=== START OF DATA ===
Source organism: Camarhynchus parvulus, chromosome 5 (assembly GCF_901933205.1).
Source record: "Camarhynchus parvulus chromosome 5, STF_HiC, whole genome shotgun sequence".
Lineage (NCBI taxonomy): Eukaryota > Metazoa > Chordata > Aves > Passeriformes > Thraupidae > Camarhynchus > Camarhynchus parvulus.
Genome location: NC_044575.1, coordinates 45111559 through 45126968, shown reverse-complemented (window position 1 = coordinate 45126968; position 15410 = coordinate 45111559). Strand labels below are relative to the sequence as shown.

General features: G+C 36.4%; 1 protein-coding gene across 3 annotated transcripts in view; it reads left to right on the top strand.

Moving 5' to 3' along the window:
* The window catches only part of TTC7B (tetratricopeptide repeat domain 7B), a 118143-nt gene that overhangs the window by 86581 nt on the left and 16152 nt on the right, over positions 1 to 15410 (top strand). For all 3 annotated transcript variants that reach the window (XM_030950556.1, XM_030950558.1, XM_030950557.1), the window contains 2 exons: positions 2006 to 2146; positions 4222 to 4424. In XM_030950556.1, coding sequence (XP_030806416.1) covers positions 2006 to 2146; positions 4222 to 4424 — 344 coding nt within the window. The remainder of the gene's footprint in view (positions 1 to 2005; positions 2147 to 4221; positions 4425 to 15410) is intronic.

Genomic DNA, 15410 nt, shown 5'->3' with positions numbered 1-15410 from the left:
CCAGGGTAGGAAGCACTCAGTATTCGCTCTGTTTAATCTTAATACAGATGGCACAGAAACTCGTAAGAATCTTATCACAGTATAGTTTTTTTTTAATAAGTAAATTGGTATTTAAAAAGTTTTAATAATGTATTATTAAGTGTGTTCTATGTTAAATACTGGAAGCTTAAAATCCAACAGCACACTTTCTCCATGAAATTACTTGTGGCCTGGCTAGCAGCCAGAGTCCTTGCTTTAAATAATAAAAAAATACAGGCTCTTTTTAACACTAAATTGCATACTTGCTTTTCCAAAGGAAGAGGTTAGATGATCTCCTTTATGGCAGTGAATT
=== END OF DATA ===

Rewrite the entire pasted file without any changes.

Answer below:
Source organism: Camarhynchus parvulus, chromosome 5 (assembly GCF_901933205.1).
Source record: "Camarhynchus parvulus chromosome 5, STF_HiC, whole genome shotgun sequence".
Lineage (NCBI taxonomy): Eukaryota > Metazoa > Chordata > Aves > Passeriformes > Thraupidae > Camarhynchus > Camarhynchus parvulus.
Genome location: NC_044575.1, coordinates 45111559 through 45126968, shown reverse-complemented (window position 1 = coordinate 45126968; position 15410 = coordinate 45111559). Strand labels below are relative to the sequence as shown.

General features: G+C 36.4%; 1 protein-coding gene across 3 annotated transcripts in view; it reads left to right on the top strand.

Moving 5' to 3' along the window:
* The window catches only part of TTC7B (tetratricopeptide repeat domain 7B), a 118143-nt gene that overhangs the window by 86581 nt on the left and 16152 nt on the right, over positions 1 to 15410 (top strand). For all 3 annotated transcript variants that reach the window (XM_030950556.1, XM_030950558.1, XM_030950557.1), the window contains 2 exons: positions 2006 to 2146; positions 4222 to 4424. In XM_030950556.1, coding sequence (XP_030806416.1) covers positions 2006 to 2146; positions 4222 to 4424 — 344 coding nt within the window. The remainder of the gene's footprint in view (positions 1 to 2005; positions 2147 to 4221; positions 4425 to 15410) is intronic.

Genomic DNA, 15410 nt, shown 5'->3' with positions numbered 1-15410 from the left:
CCAGGGTAGGAAGCACTCAGTATTCGCTCTGTTTAATCTTAATACAGATGGCACAGAAACTCGTAAGAATCTTATCACAGTATAGTTTTTTTTTAATAAGTAAATTGGTATTTAAAAAGTTTTAATAATGTATTATTAAGTGTGTTCTATGTTAAATACTGGAAGCTTAAAATCCAACAGCACACTTTCTCCATGAAATTACTTGTGGCCTGGCTAGCAGCCAGAGTCCTTGCTTTAAATAATAAAAAAATACAGGCTCTTTTTAACACTAAATTGCATACTTGCTTTTCCAAAGGAAGAGGTTAGATGATCTCCTTTATGGCAGTGAATT